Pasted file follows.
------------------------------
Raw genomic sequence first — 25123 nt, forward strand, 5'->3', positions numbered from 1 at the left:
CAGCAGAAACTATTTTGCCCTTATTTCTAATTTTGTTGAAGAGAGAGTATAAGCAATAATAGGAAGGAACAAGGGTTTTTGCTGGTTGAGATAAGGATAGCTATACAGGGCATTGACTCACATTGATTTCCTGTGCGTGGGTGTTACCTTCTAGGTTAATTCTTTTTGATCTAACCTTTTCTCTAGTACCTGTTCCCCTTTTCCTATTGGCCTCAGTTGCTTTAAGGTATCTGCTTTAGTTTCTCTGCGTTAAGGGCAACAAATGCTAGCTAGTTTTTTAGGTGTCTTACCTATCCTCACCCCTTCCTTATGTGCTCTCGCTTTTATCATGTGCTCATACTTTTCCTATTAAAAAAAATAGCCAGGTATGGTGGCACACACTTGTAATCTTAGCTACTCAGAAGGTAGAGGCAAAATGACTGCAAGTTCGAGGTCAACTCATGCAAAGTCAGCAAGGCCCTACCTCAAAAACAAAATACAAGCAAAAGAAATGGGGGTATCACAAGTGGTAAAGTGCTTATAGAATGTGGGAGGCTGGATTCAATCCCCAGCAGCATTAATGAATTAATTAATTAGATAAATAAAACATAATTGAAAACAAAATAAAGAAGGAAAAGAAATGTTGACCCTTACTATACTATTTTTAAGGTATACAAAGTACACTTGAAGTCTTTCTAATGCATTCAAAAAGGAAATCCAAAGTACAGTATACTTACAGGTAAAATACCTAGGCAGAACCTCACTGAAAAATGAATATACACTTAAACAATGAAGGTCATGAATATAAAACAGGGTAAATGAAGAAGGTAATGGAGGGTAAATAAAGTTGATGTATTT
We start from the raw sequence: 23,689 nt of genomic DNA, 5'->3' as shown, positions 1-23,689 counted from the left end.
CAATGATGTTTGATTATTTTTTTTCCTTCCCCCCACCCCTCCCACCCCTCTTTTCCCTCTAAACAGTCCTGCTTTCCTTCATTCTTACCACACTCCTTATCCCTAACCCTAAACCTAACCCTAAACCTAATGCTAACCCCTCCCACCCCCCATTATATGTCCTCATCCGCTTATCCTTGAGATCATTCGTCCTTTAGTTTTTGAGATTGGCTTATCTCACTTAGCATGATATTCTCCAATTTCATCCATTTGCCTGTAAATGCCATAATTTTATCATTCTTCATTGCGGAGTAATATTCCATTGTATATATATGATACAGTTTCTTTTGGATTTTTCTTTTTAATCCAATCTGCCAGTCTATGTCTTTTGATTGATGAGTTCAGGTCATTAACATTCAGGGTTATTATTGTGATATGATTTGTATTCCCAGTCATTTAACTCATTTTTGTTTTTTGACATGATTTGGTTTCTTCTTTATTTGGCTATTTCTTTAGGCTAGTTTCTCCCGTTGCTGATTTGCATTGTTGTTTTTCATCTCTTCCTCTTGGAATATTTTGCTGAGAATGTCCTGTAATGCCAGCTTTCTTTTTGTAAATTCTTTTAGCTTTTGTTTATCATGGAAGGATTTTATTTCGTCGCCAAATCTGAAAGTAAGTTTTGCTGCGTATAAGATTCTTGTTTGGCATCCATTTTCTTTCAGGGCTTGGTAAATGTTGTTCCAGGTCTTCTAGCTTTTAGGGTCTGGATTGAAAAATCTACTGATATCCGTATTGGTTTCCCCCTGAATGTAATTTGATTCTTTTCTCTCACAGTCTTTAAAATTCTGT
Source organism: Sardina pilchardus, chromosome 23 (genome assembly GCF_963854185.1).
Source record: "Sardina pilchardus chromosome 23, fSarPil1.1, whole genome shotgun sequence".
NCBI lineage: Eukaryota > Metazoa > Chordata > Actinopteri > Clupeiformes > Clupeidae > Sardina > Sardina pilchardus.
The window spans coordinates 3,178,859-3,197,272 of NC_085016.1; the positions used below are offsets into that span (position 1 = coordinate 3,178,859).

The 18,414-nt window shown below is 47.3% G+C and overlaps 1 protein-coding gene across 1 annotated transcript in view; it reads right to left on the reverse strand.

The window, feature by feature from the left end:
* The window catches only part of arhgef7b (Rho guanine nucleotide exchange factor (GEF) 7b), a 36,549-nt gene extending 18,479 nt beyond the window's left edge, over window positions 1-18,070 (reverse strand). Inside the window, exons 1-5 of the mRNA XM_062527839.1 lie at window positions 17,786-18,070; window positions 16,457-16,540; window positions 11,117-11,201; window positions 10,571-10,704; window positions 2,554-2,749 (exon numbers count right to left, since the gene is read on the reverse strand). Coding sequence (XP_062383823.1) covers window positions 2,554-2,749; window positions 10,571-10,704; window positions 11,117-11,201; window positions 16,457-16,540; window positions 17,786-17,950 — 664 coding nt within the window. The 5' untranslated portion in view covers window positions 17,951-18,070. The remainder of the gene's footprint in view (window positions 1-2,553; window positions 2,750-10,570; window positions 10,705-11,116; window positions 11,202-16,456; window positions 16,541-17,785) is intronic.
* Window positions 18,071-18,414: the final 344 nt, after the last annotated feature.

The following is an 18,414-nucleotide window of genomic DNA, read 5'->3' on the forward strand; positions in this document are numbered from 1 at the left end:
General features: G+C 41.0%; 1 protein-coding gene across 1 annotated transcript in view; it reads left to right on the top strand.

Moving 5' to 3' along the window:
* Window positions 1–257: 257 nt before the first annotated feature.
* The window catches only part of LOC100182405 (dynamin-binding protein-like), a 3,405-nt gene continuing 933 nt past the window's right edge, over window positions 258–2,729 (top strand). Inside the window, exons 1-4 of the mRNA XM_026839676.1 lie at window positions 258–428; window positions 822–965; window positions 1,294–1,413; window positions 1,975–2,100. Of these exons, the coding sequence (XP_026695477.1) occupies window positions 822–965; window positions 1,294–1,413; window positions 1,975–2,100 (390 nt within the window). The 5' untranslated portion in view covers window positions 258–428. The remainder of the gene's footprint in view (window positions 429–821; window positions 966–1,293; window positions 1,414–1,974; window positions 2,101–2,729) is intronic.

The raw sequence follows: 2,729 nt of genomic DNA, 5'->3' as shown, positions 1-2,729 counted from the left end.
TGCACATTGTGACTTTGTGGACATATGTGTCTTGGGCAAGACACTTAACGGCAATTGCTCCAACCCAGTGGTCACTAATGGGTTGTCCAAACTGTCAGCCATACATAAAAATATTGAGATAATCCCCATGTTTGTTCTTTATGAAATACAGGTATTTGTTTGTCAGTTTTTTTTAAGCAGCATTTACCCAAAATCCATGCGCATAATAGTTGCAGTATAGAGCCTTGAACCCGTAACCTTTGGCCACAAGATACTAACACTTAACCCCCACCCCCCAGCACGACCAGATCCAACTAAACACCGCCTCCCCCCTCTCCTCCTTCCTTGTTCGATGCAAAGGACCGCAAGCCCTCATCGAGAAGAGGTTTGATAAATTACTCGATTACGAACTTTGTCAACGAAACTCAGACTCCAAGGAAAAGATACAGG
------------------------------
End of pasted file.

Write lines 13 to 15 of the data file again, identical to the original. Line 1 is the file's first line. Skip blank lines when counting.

The following is an 18,414-nucleotide window of genomic DNA, read 5'->3' on the forward strand; positions in this document are numbered from 1 at the left end:
General features: G+C 41.0%; 1 protein-coding gene across 1 annotated transcript in view; it reads left to right on the top strand.

Moving 5' to 3' along the window: